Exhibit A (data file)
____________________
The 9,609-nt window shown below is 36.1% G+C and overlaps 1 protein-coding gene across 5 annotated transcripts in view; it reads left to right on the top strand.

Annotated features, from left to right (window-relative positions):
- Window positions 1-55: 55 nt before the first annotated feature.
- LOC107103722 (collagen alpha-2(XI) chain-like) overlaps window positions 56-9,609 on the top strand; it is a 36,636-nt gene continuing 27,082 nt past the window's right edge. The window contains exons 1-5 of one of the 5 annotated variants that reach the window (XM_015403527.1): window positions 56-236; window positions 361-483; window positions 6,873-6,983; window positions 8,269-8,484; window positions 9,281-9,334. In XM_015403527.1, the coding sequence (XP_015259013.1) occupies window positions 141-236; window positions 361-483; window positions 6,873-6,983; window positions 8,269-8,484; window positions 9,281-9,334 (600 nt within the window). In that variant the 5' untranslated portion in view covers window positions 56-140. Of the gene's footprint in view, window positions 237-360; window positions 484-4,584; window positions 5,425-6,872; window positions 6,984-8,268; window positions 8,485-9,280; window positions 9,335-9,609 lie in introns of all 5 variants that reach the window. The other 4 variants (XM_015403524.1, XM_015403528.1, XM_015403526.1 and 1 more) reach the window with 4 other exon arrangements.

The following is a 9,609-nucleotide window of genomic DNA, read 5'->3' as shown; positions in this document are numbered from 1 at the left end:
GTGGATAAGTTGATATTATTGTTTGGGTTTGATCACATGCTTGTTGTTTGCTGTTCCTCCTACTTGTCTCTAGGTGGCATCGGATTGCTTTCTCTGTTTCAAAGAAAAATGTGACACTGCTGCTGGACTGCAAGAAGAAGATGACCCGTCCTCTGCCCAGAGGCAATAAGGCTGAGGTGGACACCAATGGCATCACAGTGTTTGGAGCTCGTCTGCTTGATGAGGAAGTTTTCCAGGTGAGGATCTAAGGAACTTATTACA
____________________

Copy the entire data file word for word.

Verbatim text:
The 9,609-nt window shown below is 36.1% G+C and overlaps 1 protein-coding gene across 5 annotated transcripts in view; it reads left to right on the top strand.

Annotated features, from left to right (window-relative positions):
- Window positions 1-55: 55 nt before the first annotated feature.
- LOC107103722 (collagen alpha-2(XI) chain-like) overlaps window positions 56-9,609 on the top strand; it is a 36,636-nt gene continuing 27,082 nt past the window's right edge. The window contains exons 1-5 of one of the 5 annotated variants that reach the window (XM_015403527.1): window positions 56-236; window positions 361-483; window positions 6,873-6,983; window positions 8,269-8,484; window positions 9,281-9,334. In XM_015403527.1, the coding sequence (XP_015259013.1) occupies window positions 141-236; window positions 361-483; window positions 6,873-6,983; window positions 8,269-8,484; window positions 9,281-9,334 (600 nt within the window). In that variant the 5' untranslated portion in view covers window positions 56-140. Of the gene's footprint in view, window positions 237-360; window positions 484-4,584; window positions 5,425-6,872; window positions 6,984-8,268; window positions 8,485-9,280; window positions 9,335-9,609 lie in introns of all 5 variants that reach the window. The other 4 variants (XM_015403524.1, XM_015403528.1, XM_015403526.1 and 1 more) reach the window with 4 other exon arrangements.

The following is a 9,609-nucleotide window of genomic DNA, read 5'->3' as shown; positions in this document are numbered from 1 at the left end:
GTGGATAAGTTGATATTATTGTTTGGGTTTGATCACATGCTTGTTGTTTGCTGTTCCTCCTACTTGTCTCTAGGTGGCATCGGATTGCTTTCTCTGTTTCAAAGAAAAATGTGACACTGCTGCTGGACTGCAAGAAGAAGATGACCCGTCCTCTGCCCAGAGGCAATAAGGCTGAGGTGGACACCAATGGCATCACAGTGTTTGGAGCTCGTCTGCTTGATGAGGAAGTTTTCCAGGTGAGGATCTAAGGAACTTATTACA